Or when calling @render() inside a controller action:

    class App.PostsController extends Batman.Controller
      show: ->
        @set('post', new App.Post)
        if @get('post.isAlternative')
          @render(source: "posts/alternative_new")
        else
          @render() # defaults to 'posts/new'
  • html : String

    The HTML source for the view's template. Setting this will parse the template and build bindings automatically, but it will not be inserted into the DOM until the view is added to a superview. You can specify a view's HTML when you define the class:

    class App.SearchBarView extends Batman.View
      html: "<input type='text' placeholder='Enter a search term' />"

    If you don't explicitly set html but you do set source, then getting html will automatically fetch the template source from the local template store.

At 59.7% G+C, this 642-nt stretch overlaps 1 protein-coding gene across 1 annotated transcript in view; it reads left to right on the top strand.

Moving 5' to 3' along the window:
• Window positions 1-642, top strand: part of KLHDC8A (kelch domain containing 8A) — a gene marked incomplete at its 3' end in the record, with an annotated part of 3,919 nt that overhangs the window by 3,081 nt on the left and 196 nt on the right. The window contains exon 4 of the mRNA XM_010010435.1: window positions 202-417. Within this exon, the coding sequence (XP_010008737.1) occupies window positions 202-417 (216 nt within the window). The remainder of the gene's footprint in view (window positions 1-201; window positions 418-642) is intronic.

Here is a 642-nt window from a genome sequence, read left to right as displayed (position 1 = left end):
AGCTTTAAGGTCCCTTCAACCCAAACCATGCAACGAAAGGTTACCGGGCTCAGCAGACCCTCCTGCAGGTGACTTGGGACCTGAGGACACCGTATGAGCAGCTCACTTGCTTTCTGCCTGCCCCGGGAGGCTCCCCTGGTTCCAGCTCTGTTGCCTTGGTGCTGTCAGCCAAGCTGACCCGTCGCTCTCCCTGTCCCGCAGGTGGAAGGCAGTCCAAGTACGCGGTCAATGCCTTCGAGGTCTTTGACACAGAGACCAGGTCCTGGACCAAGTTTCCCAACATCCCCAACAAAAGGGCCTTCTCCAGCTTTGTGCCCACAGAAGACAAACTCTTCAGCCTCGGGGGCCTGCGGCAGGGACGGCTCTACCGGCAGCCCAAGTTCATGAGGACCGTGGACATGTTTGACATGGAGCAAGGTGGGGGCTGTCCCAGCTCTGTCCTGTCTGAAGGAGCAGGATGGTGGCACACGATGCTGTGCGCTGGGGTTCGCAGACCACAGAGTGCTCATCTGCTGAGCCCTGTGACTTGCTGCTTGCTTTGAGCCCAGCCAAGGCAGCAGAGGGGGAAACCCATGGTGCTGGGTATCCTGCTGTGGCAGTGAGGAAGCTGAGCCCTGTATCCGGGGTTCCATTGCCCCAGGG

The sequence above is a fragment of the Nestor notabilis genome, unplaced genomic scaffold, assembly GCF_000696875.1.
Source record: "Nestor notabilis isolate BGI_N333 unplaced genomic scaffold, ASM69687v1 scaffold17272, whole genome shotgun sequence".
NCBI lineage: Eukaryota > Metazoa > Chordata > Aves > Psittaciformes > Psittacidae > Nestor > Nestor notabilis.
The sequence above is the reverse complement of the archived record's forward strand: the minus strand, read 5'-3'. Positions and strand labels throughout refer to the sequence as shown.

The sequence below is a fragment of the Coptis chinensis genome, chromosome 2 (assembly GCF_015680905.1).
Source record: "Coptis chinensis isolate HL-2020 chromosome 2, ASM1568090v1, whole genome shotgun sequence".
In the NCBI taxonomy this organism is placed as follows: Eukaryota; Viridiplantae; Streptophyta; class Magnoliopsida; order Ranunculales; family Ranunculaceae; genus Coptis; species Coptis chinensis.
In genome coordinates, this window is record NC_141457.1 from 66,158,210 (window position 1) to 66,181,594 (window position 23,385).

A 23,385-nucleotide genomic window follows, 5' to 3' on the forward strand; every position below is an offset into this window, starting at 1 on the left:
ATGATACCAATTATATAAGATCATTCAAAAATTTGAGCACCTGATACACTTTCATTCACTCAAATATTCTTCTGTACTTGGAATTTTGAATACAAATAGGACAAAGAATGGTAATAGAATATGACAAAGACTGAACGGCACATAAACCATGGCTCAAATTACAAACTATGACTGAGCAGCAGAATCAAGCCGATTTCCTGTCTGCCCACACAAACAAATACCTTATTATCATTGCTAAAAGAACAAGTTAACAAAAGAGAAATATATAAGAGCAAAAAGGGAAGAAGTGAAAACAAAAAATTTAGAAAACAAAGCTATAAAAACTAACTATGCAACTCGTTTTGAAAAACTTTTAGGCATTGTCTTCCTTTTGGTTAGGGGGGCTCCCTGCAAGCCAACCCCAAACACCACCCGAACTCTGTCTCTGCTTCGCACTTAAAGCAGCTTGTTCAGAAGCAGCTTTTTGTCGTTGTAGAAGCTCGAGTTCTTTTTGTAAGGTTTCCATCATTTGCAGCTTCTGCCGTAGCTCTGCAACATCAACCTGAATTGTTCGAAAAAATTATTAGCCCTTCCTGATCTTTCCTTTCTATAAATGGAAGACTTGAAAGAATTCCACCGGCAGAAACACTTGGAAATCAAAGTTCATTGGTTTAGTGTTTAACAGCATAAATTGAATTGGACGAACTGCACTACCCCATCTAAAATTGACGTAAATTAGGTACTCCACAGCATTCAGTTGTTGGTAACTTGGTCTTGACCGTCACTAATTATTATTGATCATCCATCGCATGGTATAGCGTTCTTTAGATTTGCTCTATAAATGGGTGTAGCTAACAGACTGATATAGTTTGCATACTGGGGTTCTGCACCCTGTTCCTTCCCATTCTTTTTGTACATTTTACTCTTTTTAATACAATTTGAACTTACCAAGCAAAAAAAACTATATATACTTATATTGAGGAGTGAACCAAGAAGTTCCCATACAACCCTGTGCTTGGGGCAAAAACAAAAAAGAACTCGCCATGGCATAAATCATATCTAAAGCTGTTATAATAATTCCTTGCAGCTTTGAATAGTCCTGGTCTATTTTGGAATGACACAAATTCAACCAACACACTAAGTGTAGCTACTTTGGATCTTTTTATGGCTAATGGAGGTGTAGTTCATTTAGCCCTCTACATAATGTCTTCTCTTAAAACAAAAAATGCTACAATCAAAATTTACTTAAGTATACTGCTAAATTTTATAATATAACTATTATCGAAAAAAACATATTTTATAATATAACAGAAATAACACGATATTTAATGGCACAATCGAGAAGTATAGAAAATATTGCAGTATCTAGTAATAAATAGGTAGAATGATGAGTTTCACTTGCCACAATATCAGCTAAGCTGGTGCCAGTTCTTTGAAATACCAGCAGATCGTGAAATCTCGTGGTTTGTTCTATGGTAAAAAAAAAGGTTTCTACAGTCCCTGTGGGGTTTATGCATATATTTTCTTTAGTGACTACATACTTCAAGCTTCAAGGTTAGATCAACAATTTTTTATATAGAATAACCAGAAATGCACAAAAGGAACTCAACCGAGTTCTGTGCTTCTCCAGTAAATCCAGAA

test 'setting a source loads the correct template', ->
      Batman.View.store.set('/animals', '<div>cat</div>')
      view = new Batman.View(source: '/animals')
    
      node = view.get('node')
      equal 'cat', node.firstChild.innerHTML
  • @filter(label : string, filter : function)

    Defines a custom view filter for use within the View.

    filter will be invoked with the pre-filter value and any arguments passed to the view filter. For example:

    class App.MultiplierView extends Batman.View
      @filter 'multiplyBy', (value, multiplier) -> value * multiplier

    would handle:

    <div data-view='MultiplierView' data-context-amount='100'>
      <span data-bind='amount | multiplyBy 6'>
        <!-- would render to "600" -->
      </span>
    </div>

    Note: If the View's HTML is loaded before the view is instantiated, this filter won't have been defined yet and batman.js will throw an error. Avoid this by defining your custom filter at app-level or by defining the View's HTML with ::source or ::html.

  • @option(keys...)

    Defines a custom option for the View. @option allows you to initialize your view with data from its context. For example, you can define some options:

    class App.MultiplierView extends Batman.View
      @option 'amount', 'multiplier'